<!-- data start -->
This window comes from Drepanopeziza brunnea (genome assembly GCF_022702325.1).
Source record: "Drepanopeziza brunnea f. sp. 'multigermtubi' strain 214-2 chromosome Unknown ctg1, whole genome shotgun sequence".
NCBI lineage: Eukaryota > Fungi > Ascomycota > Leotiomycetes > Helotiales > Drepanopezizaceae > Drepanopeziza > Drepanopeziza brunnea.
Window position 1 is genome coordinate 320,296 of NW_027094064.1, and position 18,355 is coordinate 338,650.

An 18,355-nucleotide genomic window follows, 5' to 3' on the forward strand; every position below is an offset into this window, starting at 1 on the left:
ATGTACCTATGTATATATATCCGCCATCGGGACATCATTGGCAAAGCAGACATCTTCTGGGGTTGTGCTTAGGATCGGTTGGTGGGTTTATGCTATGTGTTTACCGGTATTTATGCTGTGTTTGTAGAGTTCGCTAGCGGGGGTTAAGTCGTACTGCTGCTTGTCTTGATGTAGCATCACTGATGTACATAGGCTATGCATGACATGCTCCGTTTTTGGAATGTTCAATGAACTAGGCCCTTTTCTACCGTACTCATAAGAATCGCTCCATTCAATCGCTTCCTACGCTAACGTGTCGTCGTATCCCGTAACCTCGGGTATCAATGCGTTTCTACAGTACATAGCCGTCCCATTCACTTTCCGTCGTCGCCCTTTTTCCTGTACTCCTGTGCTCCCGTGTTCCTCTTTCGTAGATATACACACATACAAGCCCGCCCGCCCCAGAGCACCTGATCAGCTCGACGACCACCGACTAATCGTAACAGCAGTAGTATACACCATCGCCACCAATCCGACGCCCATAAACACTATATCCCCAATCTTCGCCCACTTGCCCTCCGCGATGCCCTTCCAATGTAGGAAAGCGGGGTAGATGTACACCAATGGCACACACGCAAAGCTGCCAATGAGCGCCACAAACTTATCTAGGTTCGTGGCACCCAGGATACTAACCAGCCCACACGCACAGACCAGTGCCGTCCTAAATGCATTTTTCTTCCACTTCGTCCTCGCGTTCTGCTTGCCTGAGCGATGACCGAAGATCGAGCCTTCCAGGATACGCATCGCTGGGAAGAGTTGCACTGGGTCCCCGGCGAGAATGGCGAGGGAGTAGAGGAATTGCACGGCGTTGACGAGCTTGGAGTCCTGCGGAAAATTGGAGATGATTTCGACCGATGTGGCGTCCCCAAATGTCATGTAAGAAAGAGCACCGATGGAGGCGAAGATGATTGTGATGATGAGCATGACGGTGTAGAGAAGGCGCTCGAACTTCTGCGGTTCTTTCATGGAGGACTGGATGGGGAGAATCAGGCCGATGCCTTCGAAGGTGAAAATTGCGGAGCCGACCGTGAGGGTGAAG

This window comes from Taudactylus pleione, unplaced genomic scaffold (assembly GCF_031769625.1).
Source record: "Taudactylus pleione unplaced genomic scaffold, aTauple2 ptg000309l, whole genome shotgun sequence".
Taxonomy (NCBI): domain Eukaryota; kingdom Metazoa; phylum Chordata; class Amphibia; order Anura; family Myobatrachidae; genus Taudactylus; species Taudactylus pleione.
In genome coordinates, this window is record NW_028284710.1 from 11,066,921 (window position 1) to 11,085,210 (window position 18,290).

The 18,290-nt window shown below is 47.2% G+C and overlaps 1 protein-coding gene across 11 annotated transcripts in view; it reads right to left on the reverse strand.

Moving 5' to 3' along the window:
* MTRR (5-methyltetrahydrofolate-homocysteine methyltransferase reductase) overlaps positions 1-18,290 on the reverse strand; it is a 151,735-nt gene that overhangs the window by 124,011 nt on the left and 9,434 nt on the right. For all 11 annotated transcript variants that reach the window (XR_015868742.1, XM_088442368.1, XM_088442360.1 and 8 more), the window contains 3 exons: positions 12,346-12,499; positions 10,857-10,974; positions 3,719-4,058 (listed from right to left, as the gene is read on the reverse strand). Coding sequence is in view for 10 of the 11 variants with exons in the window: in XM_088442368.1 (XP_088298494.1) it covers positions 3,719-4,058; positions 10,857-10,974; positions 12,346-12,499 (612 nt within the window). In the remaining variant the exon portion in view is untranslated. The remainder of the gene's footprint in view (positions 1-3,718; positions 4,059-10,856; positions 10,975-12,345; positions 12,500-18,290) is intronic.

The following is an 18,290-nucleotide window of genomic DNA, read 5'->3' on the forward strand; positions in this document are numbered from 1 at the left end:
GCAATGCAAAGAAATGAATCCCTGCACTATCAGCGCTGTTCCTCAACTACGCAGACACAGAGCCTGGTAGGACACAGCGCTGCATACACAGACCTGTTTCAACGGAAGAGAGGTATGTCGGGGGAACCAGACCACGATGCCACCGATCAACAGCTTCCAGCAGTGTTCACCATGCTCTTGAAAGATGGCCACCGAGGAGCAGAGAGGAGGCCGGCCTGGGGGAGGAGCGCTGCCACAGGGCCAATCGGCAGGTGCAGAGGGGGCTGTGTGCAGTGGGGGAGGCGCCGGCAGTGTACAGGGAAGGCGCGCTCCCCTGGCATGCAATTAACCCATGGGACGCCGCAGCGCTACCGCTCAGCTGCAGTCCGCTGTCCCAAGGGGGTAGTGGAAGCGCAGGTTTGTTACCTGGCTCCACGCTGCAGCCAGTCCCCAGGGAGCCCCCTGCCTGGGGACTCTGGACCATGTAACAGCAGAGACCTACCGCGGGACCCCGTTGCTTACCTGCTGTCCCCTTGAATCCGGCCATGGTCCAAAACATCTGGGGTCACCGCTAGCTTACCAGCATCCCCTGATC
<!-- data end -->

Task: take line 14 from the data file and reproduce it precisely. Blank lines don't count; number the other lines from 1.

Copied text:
The following is an 18,290-nucleotide window of genomic DNA, read 5'->3' on the forward strand; positions in this document are numbered from 1 at the left end: